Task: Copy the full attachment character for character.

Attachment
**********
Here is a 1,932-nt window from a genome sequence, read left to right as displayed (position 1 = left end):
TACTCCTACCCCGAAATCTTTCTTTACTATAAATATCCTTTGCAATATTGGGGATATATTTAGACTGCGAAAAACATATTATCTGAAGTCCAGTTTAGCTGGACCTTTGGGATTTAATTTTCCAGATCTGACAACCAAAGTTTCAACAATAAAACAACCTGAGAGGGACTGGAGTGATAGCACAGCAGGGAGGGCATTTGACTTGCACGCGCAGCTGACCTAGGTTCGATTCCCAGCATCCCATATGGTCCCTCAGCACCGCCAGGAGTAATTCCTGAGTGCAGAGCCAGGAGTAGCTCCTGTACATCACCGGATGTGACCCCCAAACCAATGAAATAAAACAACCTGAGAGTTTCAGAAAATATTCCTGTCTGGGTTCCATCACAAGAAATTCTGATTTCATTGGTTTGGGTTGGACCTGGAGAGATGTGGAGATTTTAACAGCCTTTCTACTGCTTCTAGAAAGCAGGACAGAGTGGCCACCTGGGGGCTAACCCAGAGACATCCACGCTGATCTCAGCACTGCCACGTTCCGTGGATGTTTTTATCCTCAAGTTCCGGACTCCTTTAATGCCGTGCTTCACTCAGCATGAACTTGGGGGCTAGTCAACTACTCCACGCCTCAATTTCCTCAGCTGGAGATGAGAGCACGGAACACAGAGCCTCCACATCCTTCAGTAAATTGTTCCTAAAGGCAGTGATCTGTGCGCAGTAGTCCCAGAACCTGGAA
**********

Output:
Here is a 1,932-nt window from a genome sequence, read left to right as displayed (position 1 = left end):
TACTCCTACCCCGAAATCTTTCTTTACTATAAATATCCTTTGCAATATTGGGGATATATTTAGACTGCGAAAAACATATTATCTGAAGTCCAGTTTAGCTGGACCTTTGGGATTTAATTTTCCAGATCTGACAACCAAAGTTTCAACAATAAAACAACCTGAGAGGGACTGGAGTGATAGCACAGCAGGGAGGGCATTTGACTTGCACGCGCAGCTGACCTAGGTTCGATTCCCAGCATCCCATATGGTCCCTCAGCACCGCCAGGAGTAATTCCTGAGTGCAGAGCCAGGAGTAGCTCCTGTACATCACCGGATGTGACCCCCAAACCAATGAAATAAAACAACCTGAGAGTTTCAGAAAATATTCCTGTCTGGGTTCCATCACAAGAAATTCTGATTTCATTGGTTTGGGTTGGACCTGGAGAGATGTGGAGATTTTAACAGCCTTTCTACTGCTTCTAGAAAGCAGGACAGAGTGGCCACCTGGGGGCTAACCCAGAGACATCCACGCTGATCTCAGCACTGCCACGTTCCGTGGATGTTTTTATCCTCAAGTTCCGGACTCCTTTAATGCCGTGCTTCACTCAGCATGAACTTGGGGGCTAGTCAACTACTCCACGCCTCAATTTCCTCAGCTGGAGATGAGAGCACGGAACACAGAGCCTCCACATCCTTCAGTAAATTGTTCCTAAAGGCAGTGATCTGTGCGCAGTAGTCCCAGAACCTGGAA